Plant-Based Pause No 36: Shop Ethically

In November 2011, I made the decision to progress towards a plant-based diet and lifestyle. Since then, I have learnt so much about where our food comes from, and what it does to our bodies and the environment. Along the way, I have encountered many obstacles and challenges. I have also been asked lots of questions, most of them valid and a few off them more than a little odd. One of the aims of my blog is to chronicle my experiences as a plant-based traveller. So, hopefully these Plant-Based Pauses will provide a little more explanation and maybe answer some questions that my readers may still have.

‘Judge a man by his questions rather than his answers.’ – Voltaire

Once you become plant-based, you naturally start to question other areas of your life. It’s no longer just about the food you choose to put in your mouth. Before I became plant-based, I rarely questioned where the goods I consumed came from. Food just arrived in my kitchen and on my plate, and clothes and other goods were in the shops ready for me to buy. I blindly trusted the people that put them there.

As consumers, we hold a massive power over producers and sales outlets. When I was a kid, the issue of clothes retailers using sweatshops to produce their goods was highlighted in the British press and the nation reacted angrily. Many people vowed to boycott shops that were revealed to use sweatshops. Nowadays, clothes shops have to be open about their ethical policies and practices to be successful on the high street. They may not yet be perfect, but things have certainly improved. That’s the result of consumer action.

Living ethical does not necessarily mean making your own gifts from recycled waste or pickling your own vegetables, although these are both respectable ventures if you choose them. There are plenty of honest, environmentally friendly businesses out there who provide plenty of options. Here are a few of my personal favourites:

Ethical Superstore – This is my one stop shop for all things ethical. They can deliver almost everything you need to live ethically, right to your front door. I regularly stock up on toiletries, biodegradable baby wipes and kitchenware. And at Christmas, Ethical Superstore is one of my first stops for great gifts. The site is also great value for money, with lots of offers and promotions to help you make more ethical choices.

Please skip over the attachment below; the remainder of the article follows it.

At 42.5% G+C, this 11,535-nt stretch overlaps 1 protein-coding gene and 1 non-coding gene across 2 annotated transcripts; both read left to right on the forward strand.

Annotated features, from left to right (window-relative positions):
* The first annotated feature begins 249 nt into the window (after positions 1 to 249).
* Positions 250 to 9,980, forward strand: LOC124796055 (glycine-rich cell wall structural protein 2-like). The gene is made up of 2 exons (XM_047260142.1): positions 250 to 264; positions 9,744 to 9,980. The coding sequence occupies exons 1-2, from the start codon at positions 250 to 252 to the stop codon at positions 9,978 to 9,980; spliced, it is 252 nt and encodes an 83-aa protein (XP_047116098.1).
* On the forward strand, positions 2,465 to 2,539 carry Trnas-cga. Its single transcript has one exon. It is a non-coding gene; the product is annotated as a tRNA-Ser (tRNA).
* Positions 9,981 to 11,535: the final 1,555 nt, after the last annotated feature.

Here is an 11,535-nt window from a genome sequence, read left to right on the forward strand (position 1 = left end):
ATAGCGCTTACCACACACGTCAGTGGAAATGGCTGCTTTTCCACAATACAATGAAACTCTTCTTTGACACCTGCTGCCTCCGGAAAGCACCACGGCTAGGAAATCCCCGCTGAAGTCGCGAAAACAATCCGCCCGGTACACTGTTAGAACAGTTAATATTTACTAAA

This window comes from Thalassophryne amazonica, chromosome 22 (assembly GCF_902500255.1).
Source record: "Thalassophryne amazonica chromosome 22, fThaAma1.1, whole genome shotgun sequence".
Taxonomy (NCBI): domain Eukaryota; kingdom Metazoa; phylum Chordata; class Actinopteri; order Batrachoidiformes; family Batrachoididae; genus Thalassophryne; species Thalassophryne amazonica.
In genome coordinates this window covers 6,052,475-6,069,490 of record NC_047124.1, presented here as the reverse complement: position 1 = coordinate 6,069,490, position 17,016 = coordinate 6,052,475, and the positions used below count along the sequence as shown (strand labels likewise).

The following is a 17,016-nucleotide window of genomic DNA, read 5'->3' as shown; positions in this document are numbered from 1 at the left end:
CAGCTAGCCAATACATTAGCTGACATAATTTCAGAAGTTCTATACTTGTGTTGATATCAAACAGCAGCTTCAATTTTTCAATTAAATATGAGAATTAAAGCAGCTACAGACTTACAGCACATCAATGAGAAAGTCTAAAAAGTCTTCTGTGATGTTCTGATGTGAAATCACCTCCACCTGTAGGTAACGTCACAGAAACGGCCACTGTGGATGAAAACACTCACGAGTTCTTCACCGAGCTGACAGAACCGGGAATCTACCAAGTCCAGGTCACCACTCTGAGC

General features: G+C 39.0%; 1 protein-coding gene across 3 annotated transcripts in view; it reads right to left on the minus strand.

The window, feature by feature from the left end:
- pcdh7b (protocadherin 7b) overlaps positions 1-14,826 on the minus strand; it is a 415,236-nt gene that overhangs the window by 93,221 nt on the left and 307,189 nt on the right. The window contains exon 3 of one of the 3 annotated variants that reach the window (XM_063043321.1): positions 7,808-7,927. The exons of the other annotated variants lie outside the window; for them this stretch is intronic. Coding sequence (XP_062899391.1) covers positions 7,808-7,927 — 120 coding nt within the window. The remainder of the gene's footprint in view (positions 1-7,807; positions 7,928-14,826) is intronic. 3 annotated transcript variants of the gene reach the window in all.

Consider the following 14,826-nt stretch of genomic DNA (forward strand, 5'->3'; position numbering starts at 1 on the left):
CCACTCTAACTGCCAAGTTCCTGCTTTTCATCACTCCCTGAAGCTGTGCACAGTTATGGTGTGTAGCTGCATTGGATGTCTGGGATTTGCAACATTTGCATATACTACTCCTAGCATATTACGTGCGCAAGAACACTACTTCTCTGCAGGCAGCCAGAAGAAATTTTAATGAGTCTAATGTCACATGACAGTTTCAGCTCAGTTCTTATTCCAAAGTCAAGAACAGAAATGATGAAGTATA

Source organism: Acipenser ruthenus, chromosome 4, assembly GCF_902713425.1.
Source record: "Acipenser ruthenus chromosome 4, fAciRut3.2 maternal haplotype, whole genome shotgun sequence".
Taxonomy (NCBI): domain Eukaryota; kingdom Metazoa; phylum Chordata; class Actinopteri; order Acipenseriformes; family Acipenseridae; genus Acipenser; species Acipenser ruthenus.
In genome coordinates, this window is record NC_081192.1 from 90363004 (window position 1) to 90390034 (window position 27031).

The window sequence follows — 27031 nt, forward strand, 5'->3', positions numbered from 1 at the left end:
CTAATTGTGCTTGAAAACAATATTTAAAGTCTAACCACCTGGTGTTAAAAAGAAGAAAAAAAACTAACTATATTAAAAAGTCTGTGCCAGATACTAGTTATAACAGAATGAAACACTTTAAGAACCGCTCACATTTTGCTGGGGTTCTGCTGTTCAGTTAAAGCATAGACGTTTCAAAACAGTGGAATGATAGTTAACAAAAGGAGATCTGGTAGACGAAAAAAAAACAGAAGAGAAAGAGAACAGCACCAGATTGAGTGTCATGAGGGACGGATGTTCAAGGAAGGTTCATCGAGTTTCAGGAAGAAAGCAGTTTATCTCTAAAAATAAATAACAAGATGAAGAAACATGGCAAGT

Vegetarian Shoes – In an ideal world I would own every pair of women’s shoes from Vegetarian Shoes. I regularly order shoes, belts, accessories and even biodegradable pens from their website. They also have a fab shop in Brighton, which I use as an excuse to visit one of my favourite towns whenever I can.

Playmobil – If you’re looking for suitable children’s gifts, Playmobil is a great choice. It’s made in Europe, and they have a great ethical policy which you can read on their website.

Hipo Hyfryd – If anyone ever tells you that vegan chocolate is boring, send them in the direction of Hipo Hyfryd. I use the excuse that I’m shopping for gifts when I buy chocolates from this local Welsh company, but I’m actually just treating myself.

Plant-Based Pause No 34: It’s Not Just What You Eat

In November 2011, I made the decision to progress towards a plant-based diet and lifestyle. Since then, I have learnt so much about where our food comes from, and what it does to our bodies and the environment. Along the way, I have encountered many obstacles and challenges. I have also been asked lots of questions, most of them valid and a few off them more than a little odd. One of the aims of my blog is to chronicle my experiences as a plant-based traveller. So, hopefully these Plant-Based Pauses will provide a little more explanation and maybe answer some questions that my readers may still have.

‘Good, better, best. Never let it rest. Until your good is better and your better is best.’ – Tim Duncan

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Living plant-based is first and foremost about the food you put in your body. Really tasty, vegan, whole food at that. However, the more I learn about living plant-based, the more I find out about products and services that are just unethical for us to use. I’ve always been partly aware of this. Back when I was a normal vegetarian, I stopped buying anything made from products that an animal would have to die for. I didn’t see the point in not eating animals if I was only going to wear their skin. However, the past couple of years have opened my mind and taught me so much about the horrific treatment of animals in lots of industries.